By Sungwoo Park and Bomi LimMay 14, 2010, 3:21 AM EDT
May 14 (Bloomberg) -- Posco, Asia’s third-biggest steelmaker, was chosen as preferred bidder for a controlling stake in trader Daewoo International Corp., in what will be Chief Executive Officer Chung Joon Yang’s biggest acquisition.
The steelmaker’s bid was better than an offer by Lotte Group, the nation’s biggest department-store operator, South Korea’s Public Fund Oversight Committee said in an e-mailed statement today, without revealing prices for the steel and crude oil trader.
Chung, planning to spend $5 billion on mines, in January said Daewoo International, with nickel, coal, oil and gas assets, is the “top” acquisition priority as material costs surged. Vale SA and BHP Billion Ltd. this year broke with a 40 year- tradition of setting annual prices for iron ore, winning as much as a 90 percent gain for quarterly contracts from steelmakers.
“Steelmakers are in a battle for raw materials,” said Lee Jin Woo, who helps manage $8.8 billion at KTB Asset Management Co. in Seoul. “Posco will benefit from Daewoo’s expertise in resources development. They have to keep investing in mines.”
Posco, which counts Warren Buffett’s Berkshire Hathaway Inc. as a shareholder, has dropped 25 percent this year as costs gained. The shares rose 1.5 percent to close at 464,000 won in Seoul and Daewoo International dropped 2.2 percent to 34,050 won.
South Korea wants to sell at least 50 percent and one share in Seoul-based Daewoo. Posco offered 3.4 trillion won ($3 billion), trumping the 3.2 trillion won bid by Lotte, to secure a 68.15 percent stake, Internet news provider MoneyToday said May 8.
“We expect an acquisition of Daewoo International to help beef up our efforts to explore overseas markets and secure raw- material supplies through resources development,” said Chung Jae Woong, a spokesman for Pohang-based Posco. He declined to provide details about the bid value.
Daewoo International owns stakes in a nickel mine in Madagascar, a coal mine in Australia and an oil block in Vietnam. The nickel reserves are estimated at 125 million metric tons, one of the world’s four biggest. It also operates a natural gas project in Myanmar.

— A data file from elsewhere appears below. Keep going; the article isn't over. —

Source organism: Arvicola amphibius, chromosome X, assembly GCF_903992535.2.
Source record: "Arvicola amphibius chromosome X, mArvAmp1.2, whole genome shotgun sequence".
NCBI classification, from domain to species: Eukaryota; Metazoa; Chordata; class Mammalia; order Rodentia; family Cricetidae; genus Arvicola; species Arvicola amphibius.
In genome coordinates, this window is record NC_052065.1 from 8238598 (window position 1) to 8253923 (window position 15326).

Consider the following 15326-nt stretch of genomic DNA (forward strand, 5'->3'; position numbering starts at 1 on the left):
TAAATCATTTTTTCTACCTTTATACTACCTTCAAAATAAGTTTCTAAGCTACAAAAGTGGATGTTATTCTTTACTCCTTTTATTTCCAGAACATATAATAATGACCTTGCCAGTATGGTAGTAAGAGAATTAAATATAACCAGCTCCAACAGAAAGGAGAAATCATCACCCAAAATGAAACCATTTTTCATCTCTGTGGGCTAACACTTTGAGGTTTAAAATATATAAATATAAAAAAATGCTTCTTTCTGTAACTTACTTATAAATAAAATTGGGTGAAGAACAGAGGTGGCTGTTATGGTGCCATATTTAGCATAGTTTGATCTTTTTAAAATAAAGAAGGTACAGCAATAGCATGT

Daewoo International gets 98 percent of sales from trading, with steel and metal accounting for 60 percent. The trader, which also runs a shopping center and sells automobile parts, handles about one quarter of Posco’s steel exports.
Posco may sell the trader’s 24 percent stake in Kyobo Life Insurance Co. should it buy Daewoo, spokesman Chung said.
The acquisition shouldn’t affect Posco’s credit rating, Fitch Ratings Ltd. said in a statement today.
“Posco will be able to secure stable raw-material supplies through Daewoo International,” Kim Seung Won, an analyst with Hanyang Securities Co., said in Seoul. “A key asset of trading companies is their localized networks, which will help find mining projects and win support from local governments. Posco can use Daewoo as a trading arm as it is expanding abroad.”
Samjong KPMG Advisory Inc. and Bank of America Merrill Lynch are arranging the sale. Macquarie Group Ltd., Woori Investment & Securities Co. and Shinhan Investment Corp. are advising on Posco’s bid, the steelmaker said in December.
Should final talks with Posco fail, discussions will open with Lotte, the state committee managing the sale said.
Posco’s Chung, 62, is already spearheading a $30 billion capacity expansion plan in countries including India and Indonesia, and last year acquired Asia Stainless Corp. in Vietnam and TaihanST Corp in South Korea. He agreed this year to buy as much as a 15 percent stake in the Roy Hill iron ore project in Australia. The company is also studying a coal mine in Mozambique, it said in February.
The expansion plans may lead to a downgrade of its credit rating and buying Daewoo International will tax Posco’s finances, Moody’s Investors Service said May 12. Daewoo International has “much weaker business and financial profiles,” Moody’s said.
Daewoo posted 11.1 trillion won in sales last year, with net income up 42 percent to 124.6 billion won. Posco’s profit last year was 3.2 trillion won, and it forecasts 2010 sales of 31.9 trillion won.
Posco plans to double Daewoo International’s sales to 20 trillion won by 2018 and expand overseas branches to more than 100, spokesman Choi Doo Jin said today by phone.
The steelmaker may be better off “to put the money directly into mines instead of developing raw materials by acquiring Daewoo International,” Park Hyoung Ryol, a money manager at Consus Asset Management Co. with $2.6 billion in assets including Posco shares, said from Seoul. “They have sufficient cash and good cash flows.”
--Editors: Tan Hwee Ann, Keith Gosman.Download the 2009 Warren Buffett Letter & 2009 Annual Report to Berkshire Hathaway Shareholders
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